Heroes Never Rust #37 by Sean Ironman
Man or Monster?
Ben Grimm, aka The Thing, is the focus of the final issue of Fantastic Four: Unstable Molecules. The cover is of Ben unconscious with a bloody lip and with a small panel of Mr. Fantastic and the Invisible Woman laughing at The Thing who’s on his knees and covering his face in defeat. The issue begins with Ben’s girlfriend smashing dinner plates, telling him to rot in hell, and storming out. While this could be thought of as Ben’s issue, the opening is layered with Reed Richards’s interiority.
“Science relies upon observation. The more data one collects, the more likely one can predict future behavior. But what happens when behavior belies all known data? When there is chaos where there should be order? Must I surrender to the premise that the only constant is randomness and instability? Can I accept these implications of how illusionary the world we’ve conjured for ourselves is? How easily it can come apart?”
We’re never told why these characters are in the situation in which we find them. We get hints about Ben Grimm’s time during the war. We don’t know why Reed is dating Susan. Or why Susan would want to date Reed. Or what happened to Susan and Johnny’s parents. They are all messed up and can’t see their way out. Susan flirts unsuccessfully with a young colleague of Reed’s. Ben unsuccessfully hits on a woman at a diner. Reed wants to marry Susan and practices his proposal even though it’s obvious he doesn’t even understand love.
Reed wants to organize life. Everything must have a purpose, must make sense. He doesn’t understand the world and attempts to figure out it out. He wants to sit and watch from the outside.
But that’s what he comes to learn. There is no observer in life. He’s a part of it. Reed runs late to the dinner party Susan throws for Reed and his colleagues. By the time he arrives, he finds Susan and Ben in the bedroom making out. It wasn’t planned. Susan and Ben weren’t sneaking around behind Reed’s back this whole time. Actually, Ben is more remorseful over what happened than Susan. So many things had to happen to get the two to that point. So many random things.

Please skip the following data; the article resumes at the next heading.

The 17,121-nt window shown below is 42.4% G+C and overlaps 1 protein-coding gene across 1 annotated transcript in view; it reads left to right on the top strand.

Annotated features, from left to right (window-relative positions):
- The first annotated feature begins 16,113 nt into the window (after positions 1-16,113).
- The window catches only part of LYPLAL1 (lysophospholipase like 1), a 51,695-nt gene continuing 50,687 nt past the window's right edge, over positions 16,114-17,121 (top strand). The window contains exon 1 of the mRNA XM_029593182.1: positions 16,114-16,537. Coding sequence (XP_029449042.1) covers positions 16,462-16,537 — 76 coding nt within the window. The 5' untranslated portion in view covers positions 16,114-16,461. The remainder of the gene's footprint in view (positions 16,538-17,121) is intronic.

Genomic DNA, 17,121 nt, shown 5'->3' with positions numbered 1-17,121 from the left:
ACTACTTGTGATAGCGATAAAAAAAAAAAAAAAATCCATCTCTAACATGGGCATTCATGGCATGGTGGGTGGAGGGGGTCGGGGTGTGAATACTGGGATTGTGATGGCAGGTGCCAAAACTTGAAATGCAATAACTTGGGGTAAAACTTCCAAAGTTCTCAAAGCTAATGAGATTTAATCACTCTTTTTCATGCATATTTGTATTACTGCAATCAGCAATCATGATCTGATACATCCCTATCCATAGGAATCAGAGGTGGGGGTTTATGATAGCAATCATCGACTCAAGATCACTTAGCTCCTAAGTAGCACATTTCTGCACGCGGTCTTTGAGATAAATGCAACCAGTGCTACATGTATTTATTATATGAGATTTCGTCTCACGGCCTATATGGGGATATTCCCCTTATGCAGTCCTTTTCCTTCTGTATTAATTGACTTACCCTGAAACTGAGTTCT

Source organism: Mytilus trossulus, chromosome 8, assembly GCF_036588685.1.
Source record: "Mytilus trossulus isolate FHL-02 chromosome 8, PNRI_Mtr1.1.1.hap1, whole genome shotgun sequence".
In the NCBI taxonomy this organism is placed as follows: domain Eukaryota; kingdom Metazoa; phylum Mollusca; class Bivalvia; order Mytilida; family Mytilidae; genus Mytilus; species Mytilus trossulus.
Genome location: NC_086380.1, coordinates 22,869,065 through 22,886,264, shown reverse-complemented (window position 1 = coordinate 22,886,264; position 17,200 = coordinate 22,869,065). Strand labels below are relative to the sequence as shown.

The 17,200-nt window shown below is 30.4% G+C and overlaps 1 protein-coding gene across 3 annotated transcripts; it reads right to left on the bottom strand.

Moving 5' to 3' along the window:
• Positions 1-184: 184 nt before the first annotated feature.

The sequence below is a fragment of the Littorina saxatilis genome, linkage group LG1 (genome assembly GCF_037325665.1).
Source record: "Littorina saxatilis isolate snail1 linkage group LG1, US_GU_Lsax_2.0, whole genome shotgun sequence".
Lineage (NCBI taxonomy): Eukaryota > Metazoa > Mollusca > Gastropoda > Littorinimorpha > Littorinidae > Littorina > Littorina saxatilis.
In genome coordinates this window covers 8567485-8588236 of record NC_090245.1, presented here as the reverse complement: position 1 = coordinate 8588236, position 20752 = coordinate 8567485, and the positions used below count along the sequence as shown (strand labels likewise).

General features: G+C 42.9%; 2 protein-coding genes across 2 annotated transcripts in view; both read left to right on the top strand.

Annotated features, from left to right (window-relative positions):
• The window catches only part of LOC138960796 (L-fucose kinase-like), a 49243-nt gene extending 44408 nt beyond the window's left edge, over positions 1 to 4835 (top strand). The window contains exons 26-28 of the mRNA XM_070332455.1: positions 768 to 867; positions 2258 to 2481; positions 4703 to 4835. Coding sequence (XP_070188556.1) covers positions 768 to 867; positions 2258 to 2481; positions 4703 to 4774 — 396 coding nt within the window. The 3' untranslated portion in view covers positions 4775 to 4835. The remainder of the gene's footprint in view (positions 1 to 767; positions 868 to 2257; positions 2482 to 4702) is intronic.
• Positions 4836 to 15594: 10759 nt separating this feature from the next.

Susan finds Johnny gone (He’s on the beach getting beaten up from issue three). Reed’s running late. Ben can’t fit into the crowd downstairs and searches for Susan, who’s crying over Johnny having run off. Reed comes home two minutes after Ben and Susan start kissing. It just happens to be the night Reed wanted to propose to Susan.
In many stories, these coincidences wouldn’t work, or at least would feel more contrived. Coincidences can be difficult to write. Characters decisions should drive the story forward. But Unstable Molecules is able to manage it because the coincidences still revolve around characters’ choices and it becomes part of the story, instead of trying to trick the reader into not noticing.
Johnny is gone because Johnny chose to run off. Reed chooses to propose. Ben chooses to come to the party and look for Susan. Susan chooses to kiss Ben. They all happen in the same night because that’s life. What one person does affects another person. We’re not separate creatures. We share the same space. Our lives pull and push against other lives. We’re connected.
That’s what Reed had wrong this whole time. He realizes he was studying life from afar instead of realizing he’s a part of it. His life affects another life. It might seem like coincidence or randomness at first. But it’s not. Everyone is in control of the choices they make, but those choices affect more people than just that one person. A choice I make today affects someone else. In turn, what that person does affects a third. And so on down the line. We’re not bouncing off of one another. We’re bound together.
Sean Ironman is an MFA candidate at the University of Central Florida, where he also serves as Managing Editor of The Florida Review and as President of the Graduate Writers’ Association. His art has appeared online at River Teeth. His writing can be read in Breakers: An Anthology of Comics and Redivider.